Temple DPS office

A line of people waits outside the Texas Department of Public Safety office at 6612 S. General Bruce Drive in Temple on a recent weekday afternoon. After about an hour, people in line were told to come back another time because more people remained waiting inside.

A $212 million boost to the Texas Department of Public Safety’s budget is aimed to bring better customer service — and shorter lines — to driver’s license offices across the state.

But those shorter lines may not appear until after November, according to the agency.

That’s when 762 new driver’s license office employees — including two in Temple, three in Killeen, three on Fort Hood and one in Lampasas — are expected to start working after two months of training.

Once these new employees are working, DPS will consider driver’s license offices in Bell County and across the state to be “fully staffed,” according to the agency.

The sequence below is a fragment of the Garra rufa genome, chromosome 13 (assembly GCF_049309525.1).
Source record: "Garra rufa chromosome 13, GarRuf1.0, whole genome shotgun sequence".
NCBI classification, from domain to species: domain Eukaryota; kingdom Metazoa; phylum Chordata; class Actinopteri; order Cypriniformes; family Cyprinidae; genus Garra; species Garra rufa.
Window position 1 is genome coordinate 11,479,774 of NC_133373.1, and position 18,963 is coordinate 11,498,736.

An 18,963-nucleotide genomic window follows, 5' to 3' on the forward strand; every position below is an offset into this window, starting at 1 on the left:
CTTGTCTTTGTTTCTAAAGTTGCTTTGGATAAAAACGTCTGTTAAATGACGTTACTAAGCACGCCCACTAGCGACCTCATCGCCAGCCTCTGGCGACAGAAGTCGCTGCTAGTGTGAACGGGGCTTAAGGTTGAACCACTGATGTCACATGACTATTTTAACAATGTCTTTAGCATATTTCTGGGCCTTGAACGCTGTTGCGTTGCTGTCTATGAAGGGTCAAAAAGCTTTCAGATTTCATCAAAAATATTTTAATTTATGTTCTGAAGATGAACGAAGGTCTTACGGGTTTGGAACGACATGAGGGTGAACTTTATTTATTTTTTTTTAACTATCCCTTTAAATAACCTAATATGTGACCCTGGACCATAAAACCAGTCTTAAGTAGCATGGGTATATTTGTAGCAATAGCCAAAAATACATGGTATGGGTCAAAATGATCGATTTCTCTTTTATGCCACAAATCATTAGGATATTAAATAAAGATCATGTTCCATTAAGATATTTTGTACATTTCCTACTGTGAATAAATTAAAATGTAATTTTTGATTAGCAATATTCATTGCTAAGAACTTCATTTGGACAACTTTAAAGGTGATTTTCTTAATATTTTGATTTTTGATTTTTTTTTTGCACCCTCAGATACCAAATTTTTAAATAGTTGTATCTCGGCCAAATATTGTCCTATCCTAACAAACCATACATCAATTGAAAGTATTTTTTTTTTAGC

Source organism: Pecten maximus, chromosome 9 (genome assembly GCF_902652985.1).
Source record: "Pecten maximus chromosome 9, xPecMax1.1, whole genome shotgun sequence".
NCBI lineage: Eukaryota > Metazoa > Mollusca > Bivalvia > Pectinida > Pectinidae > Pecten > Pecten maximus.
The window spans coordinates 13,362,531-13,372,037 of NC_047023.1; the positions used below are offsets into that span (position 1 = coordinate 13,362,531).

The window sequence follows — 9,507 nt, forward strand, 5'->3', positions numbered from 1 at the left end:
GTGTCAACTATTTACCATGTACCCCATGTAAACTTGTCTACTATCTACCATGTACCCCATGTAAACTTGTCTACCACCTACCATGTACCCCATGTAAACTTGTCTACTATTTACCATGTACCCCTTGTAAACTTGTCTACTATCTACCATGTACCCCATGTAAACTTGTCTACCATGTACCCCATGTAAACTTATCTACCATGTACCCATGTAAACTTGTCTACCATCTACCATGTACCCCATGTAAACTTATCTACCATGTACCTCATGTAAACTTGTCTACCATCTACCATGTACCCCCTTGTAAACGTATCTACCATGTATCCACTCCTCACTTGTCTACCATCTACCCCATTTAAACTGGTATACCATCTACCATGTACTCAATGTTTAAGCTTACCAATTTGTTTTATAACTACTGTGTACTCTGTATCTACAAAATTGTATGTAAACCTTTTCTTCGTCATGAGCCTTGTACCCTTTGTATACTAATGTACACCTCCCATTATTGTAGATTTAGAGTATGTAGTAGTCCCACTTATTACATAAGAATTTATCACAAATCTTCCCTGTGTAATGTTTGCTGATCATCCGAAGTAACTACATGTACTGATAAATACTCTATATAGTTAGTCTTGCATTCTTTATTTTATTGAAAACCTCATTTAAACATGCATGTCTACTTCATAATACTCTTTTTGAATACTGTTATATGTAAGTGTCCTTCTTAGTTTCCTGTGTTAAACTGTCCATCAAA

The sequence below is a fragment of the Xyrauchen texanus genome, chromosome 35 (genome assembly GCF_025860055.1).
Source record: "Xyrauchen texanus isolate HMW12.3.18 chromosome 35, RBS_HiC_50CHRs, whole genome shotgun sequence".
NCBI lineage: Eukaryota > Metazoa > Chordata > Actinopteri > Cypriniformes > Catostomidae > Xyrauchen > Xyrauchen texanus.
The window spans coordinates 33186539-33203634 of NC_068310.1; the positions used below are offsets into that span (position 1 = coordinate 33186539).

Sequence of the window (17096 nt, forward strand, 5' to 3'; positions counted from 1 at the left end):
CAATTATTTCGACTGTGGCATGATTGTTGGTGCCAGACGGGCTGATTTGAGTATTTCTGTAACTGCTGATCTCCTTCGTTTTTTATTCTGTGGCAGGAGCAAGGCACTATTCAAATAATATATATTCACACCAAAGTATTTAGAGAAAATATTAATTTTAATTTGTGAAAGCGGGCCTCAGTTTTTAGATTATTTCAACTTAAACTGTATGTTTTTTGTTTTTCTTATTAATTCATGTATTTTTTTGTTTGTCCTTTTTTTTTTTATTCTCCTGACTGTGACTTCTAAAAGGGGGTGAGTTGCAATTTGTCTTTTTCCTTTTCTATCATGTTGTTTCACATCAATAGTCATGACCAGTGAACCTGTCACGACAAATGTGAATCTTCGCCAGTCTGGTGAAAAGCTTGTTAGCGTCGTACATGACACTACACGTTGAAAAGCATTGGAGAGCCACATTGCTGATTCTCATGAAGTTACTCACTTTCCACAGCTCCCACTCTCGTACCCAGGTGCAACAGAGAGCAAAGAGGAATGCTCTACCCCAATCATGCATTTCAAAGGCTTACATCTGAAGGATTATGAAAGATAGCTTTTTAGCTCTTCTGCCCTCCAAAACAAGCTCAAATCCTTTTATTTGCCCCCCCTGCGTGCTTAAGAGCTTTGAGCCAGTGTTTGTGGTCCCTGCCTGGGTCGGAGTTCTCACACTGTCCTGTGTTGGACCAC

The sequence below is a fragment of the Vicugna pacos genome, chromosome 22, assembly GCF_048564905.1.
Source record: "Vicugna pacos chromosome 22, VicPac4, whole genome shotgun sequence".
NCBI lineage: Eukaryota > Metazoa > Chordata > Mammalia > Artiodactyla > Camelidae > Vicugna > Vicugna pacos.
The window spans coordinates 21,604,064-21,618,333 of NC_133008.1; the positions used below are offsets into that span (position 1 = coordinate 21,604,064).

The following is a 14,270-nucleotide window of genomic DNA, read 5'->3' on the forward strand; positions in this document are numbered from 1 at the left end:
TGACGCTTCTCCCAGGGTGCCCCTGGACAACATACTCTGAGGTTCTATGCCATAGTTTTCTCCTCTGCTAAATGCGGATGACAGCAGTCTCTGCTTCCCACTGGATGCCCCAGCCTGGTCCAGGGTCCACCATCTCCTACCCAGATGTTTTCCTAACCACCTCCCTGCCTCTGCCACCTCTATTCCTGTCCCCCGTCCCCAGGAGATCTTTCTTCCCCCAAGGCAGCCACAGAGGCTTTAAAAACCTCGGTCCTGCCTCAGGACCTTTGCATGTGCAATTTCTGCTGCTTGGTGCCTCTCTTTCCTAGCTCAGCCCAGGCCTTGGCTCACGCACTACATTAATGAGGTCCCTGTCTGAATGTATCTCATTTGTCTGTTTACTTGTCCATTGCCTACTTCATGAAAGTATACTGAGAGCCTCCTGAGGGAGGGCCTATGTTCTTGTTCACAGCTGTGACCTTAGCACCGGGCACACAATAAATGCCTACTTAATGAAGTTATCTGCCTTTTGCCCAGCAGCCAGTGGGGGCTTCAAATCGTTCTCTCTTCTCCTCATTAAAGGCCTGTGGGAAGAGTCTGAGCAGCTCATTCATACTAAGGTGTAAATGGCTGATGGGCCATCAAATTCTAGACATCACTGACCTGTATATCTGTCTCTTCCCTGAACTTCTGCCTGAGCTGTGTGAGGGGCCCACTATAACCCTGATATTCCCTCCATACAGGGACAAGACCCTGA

“It’s very important because we need to be able to provide the best customer service we possibly can. I’m committed to do that with all of our state agencies,” state Rep. Hugh Shine, R-Temple, told the Telegram. “I have been in and out of the (driver’s license) office multiple times for the past few years, working with the deputy director of DPS and local leadership to try to bring as much customer service as possible to that facility.”

In July 2018, the Temple driver’s license office — located at 6612 S. General Bruce Drive — temporarily reduced services as an effort to alleviate overcrowding in the small waiting area.

More than a year later, it is a common sight to see a line of people standing outside the office waiting to renew their licenses.

“My constituents — from those in Bell County all the way to Lampasas County — have been frustrated with the really long wait times,” state Rep. Brad Buckley, R-Salado, told the Telegram. “This session — through House Bill 1, which is, of course, the budget — we were able to put … dollars into making sure to try to reform our driver’s license offices.”

Both legislators said long wait times are unacceptable.

“We’re hopeful these reforms and these investments in additional staff will begin to make a difference,” Buckley said.

Shine said he hopes to see more efficient driver’s license offices across Bell County and Texas.

“I just hope that we continue to make progress to continue to make that facility as customer friendly as possible,” he said.

FME News Service contributed to this report.